Unveiling "the plan’
“Forest plans have been controversial from the start. This is the first revision of that (1984) plan,” said Regional Forester Rick Cables. “I believe it’s well-balanced, and I feel really good about where we came out in this plan.”
This will be the first new plan for the White River National Forest since 1984. It is expected to reflect a change in the way the forest is used – away from the forest as a source of raw materials and jobs and toward a forest that is used more for recreation.
That change places higher value on the scenic nature, open space, wilderness experience, recreation opportunities and wildlife than on extractive industries, such as mining and logging, as well industrial and commercial uses of the forest.
How to achieve it is the question being answered by the plan, and it’s a question that, by the Forest Service’s admission, has inspired plenty of debate.
“What it really is going to do is set the framework for next 10 to 15 years on how we will manage the forest,” says Sue Froeschle, public affairs officer for the White River National Forest. “That framework was developed after a lot of public input and new science and data and public direction.”
The plan, like the forest itself, isn’t going to be a panacea, she adds.
“It can’t be all things to all people,” Froeschle says.
Cables said more people understand the forest planning process this time than the first time it was done in 1984. “They see it as a golden opportunity to influence plans.”
Cables said the political pressure brought to the plan is a reflection of the constituents’ interest in the land. “People today are more engaged,” he said.
The 2.3 million-acre White River National Forest covers parts or all of seven Colorado counties. It is the second-oldest national forest in the nation and the fifth-most visited with 8.4 million people per year. Most visitors come as skiers to Vail, Beaver Creek, Keystone, Breckenridge, Copper Mountain, Snowmass and Aspen ski resorts.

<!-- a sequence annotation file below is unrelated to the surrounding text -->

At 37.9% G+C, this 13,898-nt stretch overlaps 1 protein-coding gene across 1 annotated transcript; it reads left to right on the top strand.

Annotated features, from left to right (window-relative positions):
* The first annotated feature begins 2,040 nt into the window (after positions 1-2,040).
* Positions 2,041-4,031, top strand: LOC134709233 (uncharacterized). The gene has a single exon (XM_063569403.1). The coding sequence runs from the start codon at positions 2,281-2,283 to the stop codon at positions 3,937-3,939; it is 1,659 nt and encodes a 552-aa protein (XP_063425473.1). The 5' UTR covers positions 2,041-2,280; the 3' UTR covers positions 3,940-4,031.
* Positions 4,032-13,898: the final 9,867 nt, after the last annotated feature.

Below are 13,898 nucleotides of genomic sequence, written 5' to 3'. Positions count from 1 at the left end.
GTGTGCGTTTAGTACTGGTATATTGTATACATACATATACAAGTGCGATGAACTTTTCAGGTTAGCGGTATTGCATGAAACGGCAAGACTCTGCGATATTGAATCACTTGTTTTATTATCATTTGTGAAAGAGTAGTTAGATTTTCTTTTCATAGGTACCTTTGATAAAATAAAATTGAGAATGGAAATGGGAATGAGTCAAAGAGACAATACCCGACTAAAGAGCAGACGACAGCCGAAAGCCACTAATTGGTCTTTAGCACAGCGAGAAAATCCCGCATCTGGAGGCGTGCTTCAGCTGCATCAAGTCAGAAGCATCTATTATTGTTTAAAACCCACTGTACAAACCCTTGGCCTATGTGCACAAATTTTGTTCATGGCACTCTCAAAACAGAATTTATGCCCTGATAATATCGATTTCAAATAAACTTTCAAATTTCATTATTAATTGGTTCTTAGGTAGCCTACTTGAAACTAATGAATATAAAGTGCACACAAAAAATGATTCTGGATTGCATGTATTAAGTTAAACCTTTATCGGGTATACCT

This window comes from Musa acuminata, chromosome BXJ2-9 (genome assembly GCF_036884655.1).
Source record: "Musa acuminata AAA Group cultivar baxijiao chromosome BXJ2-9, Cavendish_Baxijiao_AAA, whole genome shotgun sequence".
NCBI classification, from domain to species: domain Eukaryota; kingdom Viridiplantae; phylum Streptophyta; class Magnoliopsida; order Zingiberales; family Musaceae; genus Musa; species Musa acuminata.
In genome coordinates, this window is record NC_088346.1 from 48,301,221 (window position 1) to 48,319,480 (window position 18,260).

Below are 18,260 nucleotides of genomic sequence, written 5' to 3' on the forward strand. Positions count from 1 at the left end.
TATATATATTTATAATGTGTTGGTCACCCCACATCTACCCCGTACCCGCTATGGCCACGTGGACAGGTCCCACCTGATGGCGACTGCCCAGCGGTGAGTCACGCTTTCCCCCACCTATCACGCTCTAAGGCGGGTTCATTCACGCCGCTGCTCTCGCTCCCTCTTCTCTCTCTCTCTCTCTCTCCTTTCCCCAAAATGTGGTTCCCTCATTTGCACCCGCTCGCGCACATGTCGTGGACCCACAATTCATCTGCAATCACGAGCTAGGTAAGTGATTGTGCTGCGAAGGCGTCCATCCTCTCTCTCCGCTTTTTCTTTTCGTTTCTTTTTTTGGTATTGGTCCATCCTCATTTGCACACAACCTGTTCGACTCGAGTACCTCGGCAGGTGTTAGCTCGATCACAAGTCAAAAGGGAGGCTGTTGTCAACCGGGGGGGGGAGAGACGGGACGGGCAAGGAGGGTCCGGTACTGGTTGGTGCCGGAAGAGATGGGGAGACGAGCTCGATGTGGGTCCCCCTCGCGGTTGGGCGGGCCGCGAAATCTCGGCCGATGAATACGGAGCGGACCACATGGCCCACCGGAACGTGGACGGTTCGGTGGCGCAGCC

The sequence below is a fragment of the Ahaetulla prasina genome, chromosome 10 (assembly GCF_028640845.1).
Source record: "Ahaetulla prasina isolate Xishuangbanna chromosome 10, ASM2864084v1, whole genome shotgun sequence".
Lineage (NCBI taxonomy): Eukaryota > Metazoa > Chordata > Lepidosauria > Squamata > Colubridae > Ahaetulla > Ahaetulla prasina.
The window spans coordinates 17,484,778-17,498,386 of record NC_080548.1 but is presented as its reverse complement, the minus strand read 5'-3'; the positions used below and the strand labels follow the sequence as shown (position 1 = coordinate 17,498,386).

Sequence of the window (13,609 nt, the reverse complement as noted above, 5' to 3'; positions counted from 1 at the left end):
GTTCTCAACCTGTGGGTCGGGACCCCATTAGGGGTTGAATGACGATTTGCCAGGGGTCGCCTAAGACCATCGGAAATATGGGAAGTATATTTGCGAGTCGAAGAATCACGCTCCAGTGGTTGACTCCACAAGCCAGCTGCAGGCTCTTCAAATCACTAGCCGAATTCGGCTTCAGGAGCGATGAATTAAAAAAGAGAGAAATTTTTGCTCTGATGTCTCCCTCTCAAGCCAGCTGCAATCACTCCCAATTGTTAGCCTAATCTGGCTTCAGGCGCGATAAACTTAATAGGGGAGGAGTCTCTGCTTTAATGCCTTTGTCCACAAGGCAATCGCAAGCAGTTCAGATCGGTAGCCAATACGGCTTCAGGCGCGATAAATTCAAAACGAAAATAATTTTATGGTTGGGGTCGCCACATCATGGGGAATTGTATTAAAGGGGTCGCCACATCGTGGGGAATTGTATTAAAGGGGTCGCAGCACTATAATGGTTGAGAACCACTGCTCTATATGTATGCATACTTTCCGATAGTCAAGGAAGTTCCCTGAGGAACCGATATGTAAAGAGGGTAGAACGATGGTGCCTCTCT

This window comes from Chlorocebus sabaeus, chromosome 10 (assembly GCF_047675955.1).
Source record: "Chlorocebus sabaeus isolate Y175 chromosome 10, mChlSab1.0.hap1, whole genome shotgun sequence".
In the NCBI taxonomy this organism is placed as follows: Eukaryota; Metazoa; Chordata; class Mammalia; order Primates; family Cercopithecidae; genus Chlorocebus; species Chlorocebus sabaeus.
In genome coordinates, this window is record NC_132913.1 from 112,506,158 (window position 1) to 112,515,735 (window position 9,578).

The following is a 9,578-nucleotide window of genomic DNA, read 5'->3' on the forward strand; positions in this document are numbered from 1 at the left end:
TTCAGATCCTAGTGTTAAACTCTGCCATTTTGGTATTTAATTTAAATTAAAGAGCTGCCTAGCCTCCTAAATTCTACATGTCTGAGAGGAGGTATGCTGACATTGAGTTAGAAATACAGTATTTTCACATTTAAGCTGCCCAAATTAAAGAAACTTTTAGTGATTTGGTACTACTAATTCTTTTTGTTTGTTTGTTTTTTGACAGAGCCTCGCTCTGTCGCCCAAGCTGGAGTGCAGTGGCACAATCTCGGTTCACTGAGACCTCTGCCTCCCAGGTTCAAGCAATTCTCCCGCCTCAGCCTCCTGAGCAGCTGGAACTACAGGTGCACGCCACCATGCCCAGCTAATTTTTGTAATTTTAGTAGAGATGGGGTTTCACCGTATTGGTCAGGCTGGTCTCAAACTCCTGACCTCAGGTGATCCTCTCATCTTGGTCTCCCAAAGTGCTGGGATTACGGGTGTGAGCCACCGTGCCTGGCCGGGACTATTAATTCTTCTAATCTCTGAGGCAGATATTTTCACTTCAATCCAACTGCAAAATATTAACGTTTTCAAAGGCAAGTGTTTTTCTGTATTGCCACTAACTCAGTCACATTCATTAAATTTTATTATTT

The White River National Forest also has eight wilderness areas.
The Eagle and Holy Cross ranger districts in Eagle County total 780,000 acres of the forest.
Forest plans were mandated by the 1976 National Forest Management Act, which grew out of public outrage over timber clear-cutting on the Monongehela National Forest in Ohio and elsewhere in the nation during the 1970s. The act requires regular management plans for individual forests.
Among the items it addresses are forest health, economic issues affecting the forest, transportation, wilderness, archeological, water, and ecosystem management issues.
In its preliminary form, unveiled during the summer of 1999, the plan’s multiple alternatives were roundly assailed by both environmentalists and industry groups, as well as elected officials ranging from county commissioners to U.S. congressmen. The preferred alternative presented limitations on motorized travel, ski-area expansion and management based on ecosystem functions.
U.S. Rep. Scott McInnis, R-Grand Junction, was so incensed with the plan he had his own staff write its a plan for the forest. Sen. Ben Nighthorse Campbell also was critical of the plan. The resulting political furor led the Forest Service to extend the comment period for the plan by six months – and also to compromises.
Enough heat was generated during the initial roll-out of the plan three years ago that the Forest Service has now rehearsed how it will be rolled out today.
One of the major concerns expected to be addressed in the plan is forest health. Nearly 100 years of fire-suppression and declining logging in local forests has kept wildfires from regularly sweeping the forest clean of fuelwood, creating a dangerous buildup of burnable material. Fires rejuvenate the forest by stimulating new growth in trees and shrubs. Without it, the forest lacks age-diversity in trees.
How the new plan proposes to manage that will likely be controversial. More selective logging is likely, but that has become more and more politically unacceptable. The last lumber mill in Eagle County closed nearly 20 years ago.
The White River Forest Plan will be available at Forest Service offices in MInturn and Eagle as a CD-ROM or on the following Forest Service Web site: http://www.fs.fed.us/r2/whiteriver.
Support Local Journalism
If you don't follow the rules, your comment may be deleted.
User Legend: Moderator Trusted User